"Then followed breakfast and family prayer, at which, tell the children, little Mary Corbold sat beside her papa, looking so quiet and good-a little, fair, flaxenhaired thing, who has hardly in all her life seen a European child, or heard English spoken except by her parents. Soon after, the young people assembled in the verandah for school. At one end the boys sat in native fashion on the floor; at the other Mr. Corbold was surrounded by his class of girls for instruction in geography, history, and every branch of useful knowledge, which they learn in their own language. They read and write well, and the fluency with which they repeat by rote is really remarkable; but his most difficult task, and one in which he perseveres, is to induce them to think upon what they learn, and answer questions on any subject that requires the exercise of reason.

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"Now recall the scene I described to you yesterday, and imagine how refreshing it was to us to see these young creatures being taught all that is useful and right; to notice their quiet restrained manners and civilized voices, and the look of intelligence and selfrespect which beautified their faces; as if at last clothed and in their right mind' they were thus learning to sit at the feet of their and our blessed Saviour. After these lessons are finished, they attend Mrs. Corbold with their needlework and other occupations. They do crochet work extremely well; my drawing-room is quite adorned by their pretty anti-macassars; so Louisa may tell Miss Dickson the Irish schools are quite rivalled. We dined at two o'clock, and directly afterwards Mrs. C. took an adult class of the women who come to read and pray with her certain days in the week.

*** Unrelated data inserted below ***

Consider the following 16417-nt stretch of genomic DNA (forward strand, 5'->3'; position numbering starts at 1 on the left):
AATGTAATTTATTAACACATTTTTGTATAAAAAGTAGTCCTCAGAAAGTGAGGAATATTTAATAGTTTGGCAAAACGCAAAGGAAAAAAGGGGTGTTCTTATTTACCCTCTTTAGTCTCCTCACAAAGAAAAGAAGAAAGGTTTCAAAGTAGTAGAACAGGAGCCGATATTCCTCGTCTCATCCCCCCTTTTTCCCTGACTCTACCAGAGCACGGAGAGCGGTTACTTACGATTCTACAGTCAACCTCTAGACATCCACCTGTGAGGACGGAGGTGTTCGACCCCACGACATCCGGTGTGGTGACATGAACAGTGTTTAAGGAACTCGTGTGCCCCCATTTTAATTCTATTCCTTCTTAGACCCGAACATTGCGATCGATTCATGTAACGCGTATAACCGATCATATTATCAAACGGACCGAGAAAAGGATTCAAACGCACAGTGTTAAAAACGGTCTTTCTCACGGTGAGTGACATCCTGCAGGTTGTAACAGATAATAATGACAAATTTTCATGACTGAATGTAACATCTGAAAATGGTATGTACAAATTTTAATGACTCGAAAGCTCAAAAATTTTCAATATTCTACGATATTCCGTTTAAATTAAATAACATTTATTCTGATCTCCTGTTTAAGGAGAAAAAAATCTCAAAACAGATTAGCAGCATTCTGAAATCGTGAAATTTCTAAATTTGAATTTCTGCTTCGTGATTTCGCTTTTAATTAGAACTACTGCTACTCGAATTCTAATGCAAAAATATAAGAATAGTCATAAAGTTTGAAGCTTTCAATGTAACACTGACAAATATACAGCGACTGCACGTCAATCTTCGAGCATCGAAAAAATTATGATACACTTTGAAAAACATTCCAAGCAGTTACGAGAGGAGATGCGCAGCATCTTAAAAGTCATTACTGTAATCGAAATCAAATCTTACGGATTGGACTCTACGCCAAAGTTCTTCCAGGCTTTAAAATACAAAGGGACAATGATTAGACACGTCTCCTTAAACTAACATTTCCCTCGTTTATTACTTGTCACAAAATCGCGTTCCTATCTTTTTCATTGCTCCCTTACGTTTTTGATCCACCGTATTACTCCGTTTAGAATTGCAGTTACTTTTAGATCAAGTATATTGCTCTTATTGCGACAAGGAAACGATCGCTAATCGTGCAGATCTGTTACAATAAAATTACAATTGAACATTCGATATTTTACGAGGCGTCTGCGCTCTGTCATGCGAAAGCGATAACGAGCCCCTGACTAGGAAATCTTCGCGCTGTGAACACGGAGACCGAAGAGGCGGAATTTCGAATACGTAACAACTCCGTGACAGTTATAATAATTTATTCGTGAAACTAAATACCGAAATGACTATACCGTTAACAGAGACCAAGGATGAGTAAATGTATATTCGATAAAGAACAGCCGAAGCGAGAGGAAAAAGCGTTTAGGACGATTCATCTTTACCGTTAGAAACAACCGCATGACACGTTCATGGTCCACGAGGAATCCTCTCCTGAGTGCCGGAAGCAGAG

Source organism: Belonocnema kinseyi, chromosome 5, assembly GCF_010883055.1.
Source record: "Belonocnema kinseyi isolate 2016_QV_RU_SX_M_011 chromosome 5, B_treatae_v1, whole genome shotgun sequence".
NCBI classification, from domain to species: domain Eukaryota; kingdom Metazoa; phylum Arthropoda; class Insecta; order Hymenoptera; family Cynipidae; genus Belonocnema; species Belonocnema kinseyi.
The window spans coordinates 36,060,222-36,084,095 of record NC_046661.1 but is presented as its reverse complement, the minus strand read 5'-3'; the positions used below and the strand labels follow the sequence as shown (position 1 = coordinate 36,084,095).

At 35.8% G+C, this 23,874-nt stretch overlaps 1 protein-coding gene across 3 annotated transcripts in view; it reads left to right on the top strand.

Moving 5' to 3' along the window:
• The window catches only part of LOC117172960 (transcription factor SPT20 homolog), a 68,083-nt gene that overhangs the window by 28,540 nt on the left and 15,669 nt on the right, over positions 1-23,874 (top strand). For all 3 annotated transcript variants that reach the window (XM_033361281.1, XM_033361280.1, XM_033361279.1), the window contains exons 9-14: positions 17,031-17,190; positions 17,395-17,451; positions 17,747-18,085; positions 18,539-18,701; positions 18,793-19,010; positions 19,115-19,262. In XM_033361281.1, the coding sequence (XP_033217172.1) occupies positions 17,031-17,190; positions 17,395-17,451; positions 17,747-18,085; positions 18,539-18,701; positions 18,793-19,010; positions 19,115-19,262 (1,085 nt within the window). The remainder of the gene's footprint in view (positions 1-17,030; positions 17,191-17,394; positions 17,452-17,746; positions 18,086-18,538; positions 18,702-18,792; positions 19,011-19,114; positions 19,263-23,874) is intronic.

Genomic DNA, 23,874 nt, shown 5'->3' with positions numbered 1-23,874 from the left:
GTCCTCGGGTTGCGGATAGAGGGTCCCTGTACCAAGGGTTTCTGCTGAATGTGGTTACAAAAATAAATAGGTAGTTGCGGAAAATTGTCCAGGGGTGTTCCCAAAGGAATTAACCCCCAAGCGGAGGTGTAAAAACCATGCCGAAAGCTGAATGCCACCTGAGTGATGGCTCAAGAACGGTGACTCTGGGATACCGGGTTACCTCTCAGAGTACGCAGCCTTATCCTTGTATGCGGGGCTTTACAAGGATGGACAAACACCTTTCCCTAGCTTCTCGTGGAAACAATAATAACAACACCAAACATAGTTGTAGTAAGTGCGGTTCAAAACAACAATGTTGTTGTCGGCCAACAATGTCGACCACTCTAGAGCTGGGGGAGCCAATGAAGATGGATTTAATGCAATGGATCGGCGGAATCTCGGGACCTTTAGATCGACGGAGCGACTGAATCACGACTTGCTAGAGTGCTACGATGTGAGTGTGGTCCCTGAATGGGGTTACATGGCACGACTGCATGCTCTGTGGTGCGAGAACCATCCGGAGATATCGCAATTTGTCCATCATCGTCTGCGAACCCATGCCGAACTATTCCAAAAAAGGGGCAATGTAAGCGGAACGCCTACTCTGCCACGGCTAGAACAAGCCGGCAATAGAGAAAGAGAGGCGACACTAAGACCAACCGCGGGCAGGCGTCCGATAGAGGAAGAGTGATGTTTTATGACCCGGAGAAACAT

"We had been looking forward with pleasure to visiting the converts' villagewhich is only a few hundred yards from the Mission-house-in the evening; and no sooner had the sun set than we started out. Mr. Corbold had gone to preach in the native gaum, but joined us now; and thus, here we were at last at the goal of our